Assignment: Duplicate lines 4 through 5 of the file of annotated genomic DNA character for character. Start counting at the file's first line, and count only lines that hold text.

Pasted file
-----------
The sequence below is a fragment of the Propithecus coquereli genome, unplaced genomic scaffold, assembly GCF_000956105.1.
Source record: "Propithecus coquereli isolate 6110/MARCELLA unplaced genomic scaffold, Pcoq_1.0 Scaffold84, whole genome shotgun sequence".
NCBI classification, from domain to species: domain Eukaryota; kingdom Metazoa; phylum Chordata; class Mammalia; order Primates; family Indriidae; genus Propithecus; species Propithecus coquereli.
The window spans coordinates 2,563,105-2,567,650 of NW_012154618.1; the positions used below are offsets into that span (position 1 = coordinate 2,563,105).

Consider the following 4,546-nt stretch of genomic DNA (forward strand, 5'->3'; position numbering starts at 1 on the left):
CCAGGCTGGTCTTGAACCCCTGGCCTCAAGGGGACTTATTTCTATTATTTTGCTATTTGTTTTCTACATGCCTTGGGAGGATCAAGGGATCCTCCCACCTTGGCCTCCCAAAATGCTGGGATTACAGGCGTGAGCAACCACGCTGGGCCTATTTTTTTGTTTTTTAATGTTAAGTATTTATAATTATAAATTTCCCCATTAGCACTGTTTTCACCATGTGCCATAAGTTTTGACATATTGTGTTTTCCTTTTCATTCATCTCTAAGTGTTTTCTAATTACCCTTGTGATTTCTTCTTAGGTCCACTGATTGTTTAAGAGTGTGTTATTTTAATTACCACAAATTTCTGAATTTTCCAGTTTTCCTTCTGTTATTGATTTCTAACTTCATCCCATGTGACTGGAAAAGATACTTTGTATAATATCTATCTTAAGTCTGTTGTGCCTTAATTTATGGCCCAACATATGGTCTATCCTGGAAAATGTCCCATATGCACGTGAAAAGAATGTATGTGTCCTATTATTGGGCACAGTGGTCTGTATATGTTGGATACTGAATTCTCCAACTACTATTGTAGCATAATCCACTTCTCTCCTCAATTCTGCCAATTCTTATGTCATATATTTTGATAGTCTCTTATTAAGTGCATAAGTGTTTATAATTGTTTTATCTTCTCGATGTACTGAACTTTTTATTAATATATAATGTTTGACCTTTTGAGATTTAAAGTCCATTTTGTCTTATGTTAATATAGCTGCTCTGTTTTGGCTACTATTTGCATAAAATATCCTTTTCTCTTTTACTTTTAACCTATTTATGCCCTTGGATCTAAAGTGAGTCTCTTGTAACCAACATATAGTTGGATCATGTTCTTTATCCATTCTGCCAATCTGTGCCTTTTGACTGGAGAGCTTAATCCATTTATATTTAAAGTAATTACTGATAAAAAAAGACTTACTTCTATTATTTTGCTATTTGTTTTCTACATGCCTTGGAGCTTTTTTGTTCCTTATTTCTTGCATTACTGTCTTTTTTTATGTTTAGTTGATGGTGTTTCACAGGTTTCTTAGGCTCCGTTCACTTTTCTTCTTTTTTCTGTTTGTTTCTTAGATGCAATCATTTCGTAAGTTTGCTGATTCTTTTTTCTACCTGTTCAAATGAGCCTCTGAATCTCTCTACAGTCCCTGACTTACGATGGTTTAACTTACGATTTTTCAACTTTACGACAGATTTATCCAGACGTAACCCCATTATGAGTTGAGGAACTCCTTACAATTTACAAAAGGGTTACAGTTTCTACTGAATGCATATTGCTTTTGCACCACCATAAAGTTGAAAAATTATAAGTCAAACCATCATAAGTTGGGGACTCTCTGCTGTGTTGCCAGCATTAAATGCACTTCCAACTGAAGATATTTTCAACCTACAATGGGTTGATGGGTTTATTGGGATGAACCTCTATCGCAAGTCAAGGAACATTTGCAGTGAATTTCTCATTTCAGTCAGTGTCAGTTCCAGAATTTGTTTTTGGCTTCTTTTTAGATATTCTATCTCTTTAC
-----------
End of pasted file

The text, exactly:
The window spans coordinates 2,563,105-2,567,650 of NW_012154618.1; the positions used below are offsets into that span (position 1 = coordinate 2,563,105).

Consider the following 4,546-nt stretch of genomic DNA (forward strand, 5'->3'; position numbering starts at 1 on the left):